A Day in Cardiff

I went to the capital of Wales for just a day, and devised a Cardiff-in-one-day sightseeing plan. It’s only an hour away from Bristol with plenty of connections to England by train and bus. I arrived by bus and started my self-guided day tour in the rain.

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the backdoor of Cardiff castle, as seen from Bute Garden

The bus station is in Sophia Gardens, so take a stroll there, and over the bridge to Bute Park and you’re in the city centre in ten minutes. Stop by Cardiff Castle and meet the bird man – he carries a pet owl and falcon around to keep the seagulls out. Walk around the castle walls – there’s lots of interesting architecture and plenty of stone animals to be seen.

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the many facades of the Cardiff Castle wall

Next, explore the Castle quarter. There you can find the Cardiff Central Market and a handful of other arcades and covered lanes. St. John the Baptist Parish church is worth a visit. Take a slight detour east to see Chapel, the 1877 church now used as a trendy bar and restaurant.

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Chapel Bar & Restaurant still looks more like a chapel

Hop on the 5 minute train to Cardiff Bay from Cardiff Queen street, where you can take pictures of the Wales Millennium Centre and Roald Dahl Plass. Mermaid Quay has bars and restaurants, and I got a coffee out on the pier at Coffee co. lounge. Stop at a local pub, like the Cardiff Cottage or Cambrian Tap, and try a pint of Brains.

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the Cardiff Castle is tiny compared to nearby Coch or Caerphilly

If you’ve got more time or your own transport, perhaps you can also go the two places I missed: Castle Coch and the medieval Caerphilly Castle, the largest castle in Wales. Send me a postcard if you go – Arnarholl 1, Reykjavik 116.

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Holed up in Oxford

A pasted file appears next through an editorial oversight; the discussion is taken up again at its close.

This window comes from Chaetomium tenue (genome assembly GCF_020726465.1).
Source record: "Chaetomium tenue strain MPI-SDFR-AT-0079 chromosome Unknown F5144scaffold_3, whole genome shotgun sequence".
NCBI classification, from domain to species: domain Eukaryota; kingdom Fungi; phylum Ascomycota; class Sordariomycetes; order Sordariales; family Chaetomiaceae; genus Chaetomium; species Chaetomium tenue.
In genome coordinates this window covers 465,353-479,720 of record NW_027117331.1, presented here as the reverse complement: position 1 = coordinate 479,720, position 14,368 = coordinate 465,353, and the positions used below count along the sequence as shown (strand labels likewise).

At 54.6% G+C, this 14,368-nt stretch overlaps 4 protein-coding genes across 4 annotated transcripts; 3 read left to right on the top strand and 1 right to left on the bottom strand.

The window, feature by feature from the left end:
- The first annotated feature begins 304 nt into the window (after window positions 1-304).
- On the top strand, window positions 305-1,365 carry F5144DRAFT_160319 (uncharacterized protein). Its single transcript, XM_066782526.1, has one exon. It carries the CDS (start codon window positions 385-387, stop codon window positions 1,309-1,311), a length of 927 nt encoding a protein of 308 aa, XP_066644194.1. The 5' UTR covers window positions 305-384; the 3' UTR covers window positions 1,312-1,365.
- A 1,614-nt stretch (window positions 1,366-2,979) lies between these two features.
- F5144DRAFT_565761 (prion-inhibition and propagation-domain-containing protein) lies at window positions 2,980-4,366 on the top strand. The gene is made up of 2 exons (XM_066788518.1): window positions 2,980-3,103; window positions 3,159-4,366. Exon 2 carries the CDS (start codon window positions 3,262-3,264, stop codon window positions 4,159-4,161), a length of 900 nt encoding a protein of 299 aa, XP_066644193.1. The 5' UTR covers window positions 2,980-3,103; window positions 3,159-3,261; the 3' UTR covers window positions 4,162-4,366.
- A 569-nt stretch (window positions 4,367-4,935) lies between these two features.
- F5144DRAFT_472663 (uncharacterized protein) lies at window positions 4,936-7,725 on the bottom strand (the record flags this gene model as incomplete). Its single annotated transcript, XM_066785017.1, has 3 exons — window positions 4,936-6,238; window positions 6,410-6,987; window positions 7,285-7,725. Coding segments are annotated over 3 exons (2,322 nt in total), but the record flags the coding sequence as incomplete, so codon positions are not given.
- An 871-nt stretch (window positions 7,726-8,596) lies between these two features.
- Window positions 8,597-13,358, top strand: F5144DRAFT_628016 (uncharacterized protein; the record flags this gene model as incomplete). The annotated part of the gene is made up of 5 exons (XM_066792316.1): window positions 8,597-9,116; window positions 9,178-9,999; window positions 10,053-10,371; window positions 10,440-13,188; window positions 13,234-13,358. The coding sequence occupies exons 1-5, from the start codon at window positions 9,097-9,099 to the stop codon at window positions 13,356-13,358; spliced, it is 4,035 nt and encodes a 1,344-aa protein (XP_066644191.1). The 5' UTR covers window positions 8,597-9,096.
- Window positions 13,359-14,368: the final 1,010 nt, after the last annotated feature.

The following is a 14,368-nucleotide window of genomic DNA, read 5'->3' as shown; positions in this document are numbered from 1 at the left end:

I want to write a book. Correction, I am trying to write a book, and the only way it seems possible is to be in a cold, grey, expensive British town somewhere where I know nobody. I know one guy actually, but he’s a penguinologist researcher on site in Antarctica until February, so he agreed to let me squat his house and punish myself in isolation while writing some hundreds of pages about me. It is as boring as it sounds, but some people (like myself) May want to read it one day.

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Cornmarket Street, Oxford

I arrived January 18th, and didn’t leave the house for the first week, except for one grocery shop. The only non-book writing things I did were: take a bath, watch one Tarantino movie, and drink red wine. But it wasn’t so bad, January in Oxford… not compared to Reykjavik at least.

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Oxford’s famous Covered Market

There are leaves on the trees and the parks still have green grass. Birds chirp every morning and when the sun does show its face for a moment, it actually gives warmth. The grocery shopping here is a fraction of what things cost in Reykjavik, but mostly I’m here because there’s noone to call or meet for coffee, and noone showing up to distract me. I feel like I’m becoming a crazy cat lady without the cats.

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Malmaison, former prison turned Boutique Hotel

The wonderful thing about writing a 60,000 word book is it makes a 500 word blog seem like a piece of cake. But after a very productive week I decided to go to them if they wouldn’t come to me (people, not cats), so a weekend trip to Bristol is underway. A couple of days away from my computer screen should do me good, and I’ll finally hear the sound of my own voice when I speak to another human again. Can’t wait.

Wandering France

Christmas is a wonderful time to be in Iceland, especially for the food and lights, and New Years Eve in Reykjavik is like nowhere else on earth, but this was also a nice time to travel since so many others are also on holiday now.

I met an American in Tuscany 6 years ago and we stayed in touch over the years. She came to Iceland in 2016 and met me in Mauritius for my birthday 2017, and we decided on meeting in Paris to celebrate 2018. It was going to be a cheap and cosy holiday, since we had my friends flat in Republique to house-sit, but when he dropped off the face of the earth without leaving any keys, we were pretty much homeless in Paris.

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Girls night out in Paris

Luckily for us, Stef had a friend who was housesitting and we crashed with her for 2 nights. Those nights were well spent, eating cheese and drinking red wine. We ended up out for a night near the Moulin Rouge, and dragged a Christmas tree home with us on the 4am saunter back past all the open sex shops.